Professors emeriti Carey Wall and Terry O’Donnell have partnered on a $2.4 million dollar gift to SDSU’s musical theater program.
Their gift will endow a faculty position in the nationally renowned program and ensure SDSU’s musical theatre students will continue to have opportunities to learn from top faculty members.
“It is a momentous day for the University,” said SDSU President Elliot Hirshman. “This support for musical theatre will impact thousands of students, faculty, staff, alumni and emeriti. I am thrilled to be moving a critical program forward.”
As one of only two master of fine arts programs in the nation, SDSU prepares emerging artists for careers as performers, directors, music directors, choreographers and educators in the field of Musical Theatre. The two-year program is unique in its integration of conservatory-style training with academic study.
Students and graduates of the master of fine arts Musical Theatre Program have performed on and off Broadway, in regional theatres, in national and international tours, and on local stages. Perhaps most importantly, graduates ensure the legacy of this unique American art form by teaching in colleges and universities across the nation.
“Our faculty are the cornerstone of the SDSU experience," said Joyce Gattas, dean of SDSU’ College of Professional Studies and Fine Arts. “It is fitting that two such committed and dedicated faculty would collaborate on this gift to ensure the future of SDSU musical theatre program."
About the Donors
Wall is a professor emerita from the College of Arts & Letters. She was a professor of English (specializing in American Literature) for 37 years, and served as the department chair for a dozen years.
She is a founding member of SDSU Phi Beta Kappa Chapter, and since 2002 has been the chapter’s corresponding secretary. She has supported the musical theatre program for the last 10 years through scholarships and support of the archive.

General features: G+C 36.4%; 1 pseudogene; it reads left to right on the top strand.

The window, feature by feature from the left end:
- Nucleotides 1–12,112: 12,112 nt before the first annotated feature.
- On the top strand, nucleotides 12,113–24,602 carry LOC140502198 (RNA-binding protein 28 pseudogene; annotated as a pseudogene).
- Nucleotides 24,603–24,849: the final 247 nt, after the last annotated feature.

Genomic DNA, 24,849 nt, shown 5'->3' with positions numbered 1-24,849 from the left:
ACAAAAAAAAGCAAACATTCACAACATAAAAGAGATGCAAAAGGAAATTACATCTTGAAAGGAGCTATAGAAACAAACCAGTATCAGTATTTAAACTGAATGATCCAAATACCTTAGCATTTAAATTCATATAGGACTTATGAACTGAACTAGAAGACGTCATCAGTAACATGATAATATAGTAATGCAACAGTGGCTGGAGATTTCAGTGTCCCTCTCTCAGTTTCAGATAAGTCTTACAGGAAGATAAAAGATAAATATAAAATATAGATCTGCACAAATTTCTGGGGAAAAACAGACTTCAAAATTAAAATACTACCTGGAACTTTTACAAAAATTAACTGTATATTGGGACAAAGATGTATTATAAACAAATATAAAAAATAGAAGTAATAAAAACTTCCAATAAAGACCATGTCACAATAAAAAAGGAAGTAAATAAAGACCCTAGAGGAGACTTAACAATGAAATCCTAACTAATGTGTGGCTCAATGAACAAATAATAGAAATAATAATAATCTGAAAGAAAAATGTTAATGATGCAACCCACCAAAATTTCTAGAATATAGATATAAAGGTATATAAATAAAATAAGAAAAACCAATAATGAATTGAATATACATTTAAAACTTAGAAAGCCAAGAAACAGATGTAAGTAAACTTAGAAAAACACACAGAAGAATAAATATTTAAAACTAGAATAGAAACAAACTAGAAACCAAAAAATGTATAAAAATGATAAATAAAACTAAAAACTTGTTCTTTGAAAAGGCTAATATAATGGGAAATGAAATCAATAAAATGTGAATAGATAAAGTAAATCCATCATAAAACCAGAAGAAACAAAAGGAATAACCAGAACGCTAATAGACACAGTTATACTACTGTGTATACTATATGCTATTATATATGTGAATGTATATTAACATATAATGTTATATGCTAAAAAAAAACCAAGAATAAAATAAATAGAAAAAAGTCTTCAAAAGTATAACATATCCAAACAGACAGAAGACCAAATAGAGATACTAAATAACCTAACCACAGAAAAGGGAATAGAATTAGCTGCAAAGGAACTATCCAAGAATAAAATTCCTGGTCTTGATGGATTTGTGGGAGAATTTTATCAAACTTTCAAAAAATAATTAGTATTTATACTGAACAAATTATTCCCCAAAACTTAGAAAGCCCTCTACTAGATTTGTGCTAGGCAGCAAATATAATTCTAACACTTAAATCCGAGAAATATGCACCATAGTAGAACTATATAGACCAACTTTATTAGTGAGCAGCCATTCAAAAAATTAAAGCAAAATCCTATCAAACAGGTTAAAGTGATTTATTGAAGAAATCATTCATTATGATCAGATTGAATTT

"I'm impressed by the quality of the faculty's work, by the changes they bring about in their graduate students in the course of two years, as well as in the research component of the master of fine arts program,” Wall said. “My gift will help to train the next generation of musical theatre educators for universities across the country. I hope others will contribute to the MFA in Musical Theatre program so the archive can be expanded and the graduate students can have access to an additional layer of specialized instructors."
O’Donnell retired in 2008 after 35 years as a professor in both theatre and music. He is a founding member of the musical theatre master of fine arts program, and taught in the program since its inception in 1982. O’Donnell is well-known across campus as the carillonneur of the 204-bell University Carillon.
“Our unique MFA Musical Theatre curriculum is designed to balance both performance skills and scholarship; It is compelling to see what this program does to develop young artists,” said O’Donnell. “Over the last 30 years, I’ve observed our program graduates make extraordinary contributions both as artists and educators.”